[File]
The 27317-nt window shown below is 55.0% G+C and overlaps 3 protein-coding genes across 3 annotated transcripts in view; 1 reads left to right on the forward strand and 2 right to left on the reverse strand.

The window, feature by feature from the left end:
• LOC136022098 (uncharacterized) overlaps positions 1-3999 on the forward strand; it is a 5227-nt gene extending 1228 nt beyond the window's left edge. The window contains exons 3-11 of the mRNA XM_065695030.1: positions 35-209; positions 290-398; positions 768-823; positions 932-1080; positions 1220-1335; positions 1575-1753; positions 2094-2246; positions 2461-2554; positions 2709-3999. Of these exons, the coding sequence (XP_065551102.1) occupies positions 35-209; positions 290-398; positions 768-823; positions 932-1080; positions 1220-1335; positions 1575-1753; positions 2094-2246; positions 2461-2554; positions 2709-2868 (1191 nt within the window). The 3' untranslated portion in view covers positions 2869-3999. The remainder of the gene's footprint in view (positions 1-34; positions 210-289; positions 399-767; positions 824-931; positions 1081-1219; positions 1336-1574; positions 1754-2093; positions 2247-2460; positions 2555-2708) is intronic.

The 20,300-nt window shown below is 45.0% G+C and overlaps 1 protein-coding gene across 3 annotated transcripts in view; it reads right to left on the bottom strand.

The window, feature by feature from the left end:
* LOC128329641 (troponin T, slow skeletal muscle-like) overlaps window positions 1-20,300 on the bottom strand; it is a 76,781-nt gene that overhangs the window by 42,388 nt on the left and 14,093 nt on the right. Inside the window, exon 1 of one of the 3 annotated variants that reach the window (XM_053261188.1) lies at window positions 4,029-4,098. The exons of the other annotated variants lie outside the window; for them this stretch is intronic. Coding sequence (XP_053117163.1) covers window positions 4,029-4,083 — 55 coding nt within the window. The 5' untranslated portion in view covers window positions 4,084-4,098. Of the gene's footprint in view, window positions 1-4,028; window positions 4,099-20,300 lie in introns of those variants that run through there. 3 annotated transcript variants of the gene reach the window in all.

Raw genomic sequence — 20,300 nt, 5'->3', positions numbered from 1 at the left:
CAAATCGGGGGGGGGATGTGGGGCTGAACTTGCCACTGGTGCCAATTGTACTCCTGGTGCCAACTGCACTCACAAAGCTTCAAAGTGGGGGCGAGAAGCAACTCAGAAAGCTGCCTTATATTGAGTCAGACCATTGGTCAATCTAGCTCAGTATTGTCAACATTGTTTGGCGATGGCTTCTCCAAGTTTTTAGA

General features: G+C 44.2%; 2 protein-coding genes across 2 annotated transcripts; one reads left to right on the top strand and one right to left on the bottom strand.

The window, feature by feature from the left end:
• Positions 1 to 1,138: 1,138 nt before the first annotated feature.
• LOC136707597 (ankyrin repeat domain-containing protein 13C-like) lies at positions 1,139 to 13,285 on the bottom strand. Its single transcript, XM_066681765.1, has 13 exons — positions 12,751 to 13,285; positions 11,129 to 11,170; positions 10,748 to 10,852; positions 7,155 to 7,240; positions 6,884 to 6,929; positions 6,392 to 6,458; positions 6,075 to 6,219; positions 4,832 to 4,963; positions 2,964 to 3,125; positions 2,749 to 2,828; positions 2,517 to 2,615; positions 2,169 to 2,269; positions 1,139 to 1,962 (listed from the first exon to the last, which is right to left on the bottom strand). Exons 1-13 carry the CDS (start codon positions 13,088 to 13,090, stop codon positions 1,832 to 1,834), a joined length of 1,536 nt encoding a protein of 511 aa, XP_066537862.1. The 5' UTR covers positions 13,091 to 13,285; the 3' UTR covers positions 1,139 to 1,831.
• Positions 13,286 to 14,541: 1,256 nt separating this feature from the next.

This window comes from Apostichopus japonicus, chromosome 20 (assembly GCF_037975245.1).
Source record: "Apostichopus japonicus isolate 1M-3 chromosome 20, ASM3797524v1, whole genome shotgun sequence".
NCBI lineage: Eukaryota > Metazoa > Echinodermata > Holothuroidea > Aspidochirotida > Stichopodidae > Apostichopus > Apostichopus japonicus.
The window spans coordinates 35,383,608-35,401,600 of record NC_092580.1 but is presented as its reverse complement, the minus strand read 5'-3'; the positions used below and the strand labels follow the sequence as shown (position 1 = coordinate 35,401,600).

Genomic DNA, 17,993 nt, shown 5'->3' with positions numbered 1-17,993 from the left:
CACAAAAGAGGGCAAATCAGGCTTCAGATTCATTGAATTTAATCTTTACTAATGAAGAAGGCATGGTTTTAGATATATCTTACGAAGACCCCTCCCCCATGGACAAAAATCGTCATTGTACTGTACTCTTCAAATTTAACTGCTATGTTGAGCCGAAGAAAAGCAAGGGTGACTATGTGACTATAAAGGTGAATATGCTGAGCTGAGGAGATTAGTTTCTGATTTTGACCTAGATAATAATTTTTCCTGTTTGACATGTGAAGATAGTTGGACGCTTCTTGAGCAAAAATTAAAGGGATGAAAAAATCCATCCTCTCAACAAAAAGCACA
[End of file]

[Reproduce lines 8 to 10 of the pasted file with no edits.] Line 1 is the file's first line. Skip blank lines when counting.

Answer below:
CAAATCGGGGGGGGGATGTGGGGCTGAACTTGCCACTGGTGCCAATTGTACTCCTGGTGCCAACTGCACTCACAAAGCTTCAAAGTGGGGGCGAGAAGCAACTCAGAAAGCTGCCTTATATTGAGTCAGACCATTGGTCAATCTAGCTCAGTATTGTCAACATTGTTTGGCGATGGCTTCTCCAAGTTTTTAGA

General features: G+C 44.2%; 2 protein-coding genes across 2 annotated transcripts; one reads left to right on the top strand and one right to left on the bottom strand.

The window, feature by feature from the left end: